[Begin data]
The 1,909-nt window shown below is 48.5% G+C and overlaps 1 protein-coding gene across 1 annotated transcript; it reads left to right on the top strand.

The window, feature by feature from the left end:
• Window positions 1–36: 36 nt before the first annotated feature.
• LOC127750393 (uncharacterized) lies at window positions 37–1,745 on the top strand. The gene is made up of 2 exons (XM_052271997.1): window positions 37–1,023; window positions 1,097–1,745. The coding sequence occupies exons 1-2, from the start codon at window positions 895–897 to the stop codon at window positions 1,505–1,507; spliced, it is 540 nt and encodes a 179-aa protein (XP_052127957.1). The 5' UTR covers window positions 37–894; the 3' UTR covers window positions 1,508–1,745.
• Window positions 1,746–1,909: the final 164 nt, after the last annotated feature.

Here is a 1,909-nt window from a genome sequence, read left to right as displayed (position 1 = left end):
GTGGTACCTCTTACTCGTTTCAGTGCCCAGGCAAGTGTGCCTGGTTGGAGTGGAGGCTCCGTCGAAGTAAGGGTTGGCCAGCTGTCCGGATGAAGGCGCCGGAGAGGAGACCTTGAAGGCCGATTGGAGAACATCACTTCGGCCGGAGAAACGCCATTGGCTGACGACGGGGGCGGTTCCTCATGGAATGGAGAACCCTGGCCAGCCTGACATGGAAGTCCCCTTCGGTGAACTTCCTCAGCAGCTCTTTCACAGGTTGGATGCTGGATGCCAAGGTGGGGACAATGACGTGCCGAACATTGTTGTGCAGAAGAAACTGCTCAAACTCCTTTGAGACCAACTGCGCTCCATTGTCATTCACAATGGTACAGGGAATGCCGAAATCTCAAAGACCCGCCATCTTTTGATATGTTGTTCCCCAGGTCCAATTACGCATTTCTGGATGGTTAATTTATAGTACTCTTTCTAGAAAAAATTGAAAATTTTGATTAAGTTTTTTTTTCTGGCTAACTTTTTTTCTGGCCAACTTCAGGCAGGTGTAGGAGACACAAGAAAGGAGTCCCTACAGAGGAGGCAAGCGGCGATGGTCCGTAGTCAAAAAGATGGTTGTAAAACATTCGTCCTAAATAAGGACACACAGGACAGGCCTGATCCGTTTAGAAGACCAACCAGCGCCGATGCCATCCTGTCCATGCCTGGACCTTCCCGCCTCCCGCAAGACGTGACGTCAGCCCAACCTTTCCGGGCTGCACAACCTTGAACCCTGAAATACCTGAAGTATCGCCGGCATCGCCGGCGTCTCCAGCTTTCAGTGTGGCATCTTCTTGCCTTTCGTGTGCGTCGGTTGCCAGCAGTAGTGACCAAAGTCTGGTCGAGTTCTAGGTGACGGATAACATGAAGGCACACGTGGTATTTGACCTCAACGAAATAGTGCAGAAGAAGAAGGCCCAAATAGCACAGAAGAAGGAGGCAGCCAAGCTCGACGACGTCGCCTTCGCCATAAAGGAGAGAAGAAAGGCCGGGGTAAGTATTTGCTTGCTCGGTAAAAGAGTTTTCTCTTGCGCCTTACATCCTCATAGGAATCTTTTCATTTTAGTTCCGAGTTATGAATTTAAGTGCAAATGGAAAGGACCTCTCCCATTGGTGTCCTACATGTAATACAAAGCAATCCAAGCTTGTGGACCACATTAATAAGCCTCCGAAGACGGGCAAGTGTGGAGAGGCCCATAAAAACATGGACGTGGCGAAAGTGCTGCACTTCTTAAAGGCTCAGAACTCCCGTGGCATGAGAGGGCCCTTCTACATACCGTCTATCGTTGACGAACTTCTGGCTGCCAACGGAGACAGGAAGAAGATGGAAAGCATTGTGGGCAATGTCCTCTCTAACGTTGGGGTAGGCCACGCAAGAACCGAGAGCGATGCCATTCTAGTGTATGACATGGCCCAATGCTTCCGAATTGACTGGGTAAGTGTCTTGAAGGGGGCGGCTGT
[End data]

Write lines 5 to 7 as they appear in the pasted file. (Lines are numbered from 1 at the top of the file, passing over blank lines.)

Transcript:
• Window positions 1,746–1,909: the final 164 nt, after the last annotated feature.

Here is a 1,909-nt window from a genome sequence, read left to right as displayed (position 1 = left end):
GTGGTACCTCTTACTCGTTTCAGTGCCCAGGCAAGTGTGCCTGGTTGGAGTGGAGGCTCCGTCGAAGTAAGGGTTGGCCAGCTGTCCGGATGAAGGCGCCGGAGAGGAGACCTTGAAGGCCGATTGGAGAACATCACTTCGGCCGGAGAAACGCCATTGGCTGACGACGGGGGCGGTTCCTCATGGAATGGAGAACCCTGGCCAGCCTGACATGGAAGTCCCCTTCGGTGAACTTCCTCAGCAGCTCTTTCACAGGTTGGATGCTGGATGCCAAGGTGGGGACAATGACGTGCCGAACATTGTTGTGCAGAAGAAACTGCTCAAACTCCTTTGAGACCAACTGCGCTCCATTGTCATTCACAATGGTACAGGGAATGCCGAAATCTCAAAGACCCGCCATCTTTTGATATGTTGTTCCCCAGGTCCAATTACGCATTTCTGGATGGTTAATTTATAGTACTCTTTCTAGAAAAAATTGAAAATTTTGATTAAGTTTTTTTTTCTGGCTAACTTTTTTTCTGGCCAACTTCAGGCAGGTGTAGGAGACACAAGAAAGGAGTCCCTACAGAGGAGGCAAGCGGCGATGGTCCGTAGTCAAAAAGATGGTTGTAAAACATTCGTCCTAAATAAGGACACACAGGACAGGCCTGATCCGTTTAGAAGACCAACCAGCGCCGATGCCATCCTGTCCATGCCTGGACCTTCCCGCCTCCCGCAAGACGTGACGTCAGCCCAACCTTTCCGGGCTGCACAACCTTGAACCCTGAAATACCTGAAGTATCGCCGGCATCGCCGGCGTCTCCAGCTTTCAGTGTGGCATCTTCTTGCCTTTCGTGTGCGTCGGTTGCCAGCAGTAGTGACCAAAGTCTGGTCGAGTTCTAGGTGACGGATAACATGAAGGCACACGTGGTATTTGACCTCAACGAAATAGTGCAGAAGAAGAAGGCCCAAATAGCACAGAAGAAGGAGGCAGCCAAGCTCGACGACGTCGCCTTCGCCATAAAGGAGAGAAGAAAGGCCGGGGTAAGTATTTGCTTGCTCGGTAAAAGAGTTTTCTCTTGCGCCTTACATCCTCATAGGAATCTTTTCATTTTAGTTCCGAGTTATGAATTTAAGTGCAAATGGAAAGGACCTCTCCCATTGGTGTCCTACATGTAATACAAAGCAATCCAAGCTTGTGGACCACATTAATAAGCCTCCGAAGACGGGCAAGTGTGGAGAGGCCCATAAAAACATGGACGTGGCGAAAGTGCTGCACTTCTTAAAGGCTCAGAACTCCCGTGGCATGAGAGGGCCCTTCTACATACCGTCTATCGTTGACGAACTTCTGGCTGCCAACGGAGACAGGAAGAAGATGGAAAGCATTGTGGGCAATGTCCTCTCTAACGTTGGGGTAGGCCACGCAAGAACCGAGAGCGATGCCATTCTAGTGTATGACATGGCCCAATGCTTCCGAATTGACTGGGTAAGTGTCTTGAAGGGGGCGGCTGT